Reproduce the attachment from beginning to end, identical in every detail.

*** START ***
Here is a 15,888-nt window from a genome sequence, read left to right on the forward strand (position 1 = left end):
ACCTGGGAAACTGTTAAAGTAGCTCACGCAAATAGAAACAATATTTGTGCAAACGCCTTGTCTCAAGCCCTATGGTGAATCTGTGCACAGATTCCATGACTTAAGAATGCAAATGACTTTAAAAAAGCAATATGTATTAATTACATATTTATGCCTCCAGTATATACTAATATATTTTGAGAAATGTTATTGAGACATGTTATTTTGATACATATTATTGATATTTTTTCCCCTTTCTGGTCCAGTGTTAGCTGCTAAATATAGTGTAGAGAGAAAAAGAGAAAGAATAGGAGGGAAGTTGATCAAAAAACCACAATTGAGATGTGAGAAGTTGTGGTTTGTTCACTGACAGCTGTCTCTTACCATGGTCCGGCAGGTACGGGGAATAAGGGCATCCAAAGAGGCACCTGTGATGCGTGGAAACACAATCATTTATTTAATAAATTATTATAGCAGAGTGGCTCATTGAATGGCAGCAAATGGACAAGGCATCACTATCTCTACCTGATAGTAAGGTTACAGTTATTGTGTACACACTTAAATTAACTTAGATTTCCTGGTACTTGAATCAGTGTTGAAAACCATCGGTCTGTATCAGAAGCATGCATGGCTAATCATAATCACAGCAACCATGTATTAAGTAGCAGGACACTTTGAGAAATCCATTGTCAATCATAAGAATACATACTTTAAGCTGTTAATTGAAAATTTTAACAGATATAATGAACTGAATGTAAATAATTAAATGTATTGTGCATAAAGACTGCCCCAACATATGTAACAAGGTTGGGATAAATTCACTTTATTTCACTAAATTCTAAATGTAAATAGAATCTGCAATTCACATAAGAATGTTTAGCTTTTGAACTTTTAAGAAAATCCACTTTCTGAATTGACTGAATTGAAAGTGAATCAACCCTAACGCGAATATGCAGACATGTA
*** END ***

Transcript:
Here is a 15,888-nt window from a genome sequence, read left to right on the forward strand (position 1 = left end):
ACCTGGGAAACTGTTAAAGTAGCTCACGCAAATAGAAACAATATTTGTGCAAACGCCTTGTCTCAAGCCCTATGGTGAATCTGTGCACAGATTCCATGACTTAAGAATGCAAATGACTTTAAAAAAGCAATATGTATTAATTACATATTTATGCCTCCAGTATATACTAATATATTTTGAGAAATGTTATTGAGACATGTTATTTTGATACATATTATTGATATTTTTTCCCCTTTCTGGTCCAGTGTTAGCTGCTAAATATAGTGTAGAGAGAAAAAGAGAAAGAATAGGAGGGAAGTTGATCAAAAAACCACAATTGAGATGTGAGAAGTTGTGGTTTGTTCACTGACAGCTGTCTCTTACCATGGTCCGGCAGGTACGGGGAATAAGGGCATCCAAAGAGGCACCTGTGATGCGTGGAAACACAATCATTTATTTAATAAATTATTATAGCAGAGTGGCTCATTGAATGGCAGCAAATGGACAAGGCATCACTATCTCTACCTGATAGTAAGGTTACAGTTATTGTGTACACACTTAAATTAACTTAGATTTCCTGGTACTTGAATCAGTGTTGAAAACCATCGGTCTGTATCAGAAGCATGCATGGCTAATCATAATCACAGCAACCATGTATTAAGTAGCAGGACACTTTGAGAAATCCATTGTCAATCATAAGAATACATACTTTAAGCTGTTAATTGAAAATTTTAACAGATATAATGAACTGAATGTAAATAATTAAATGTATTGTGCATAAAGACTGCCCCAACATATGTAACAAGGTTGGGATAAATTCACTTTATTTCACTAAATTCTAAATGTAAATAGAATCTGCAATTCACATAAGAATGTTTAGCTTTTGAACTTTTAAGAAAATCCACTTTCTGAATTGACTGAATTGAAAGTGAATCAACCCTAACGCGAATATGCAGACATGTA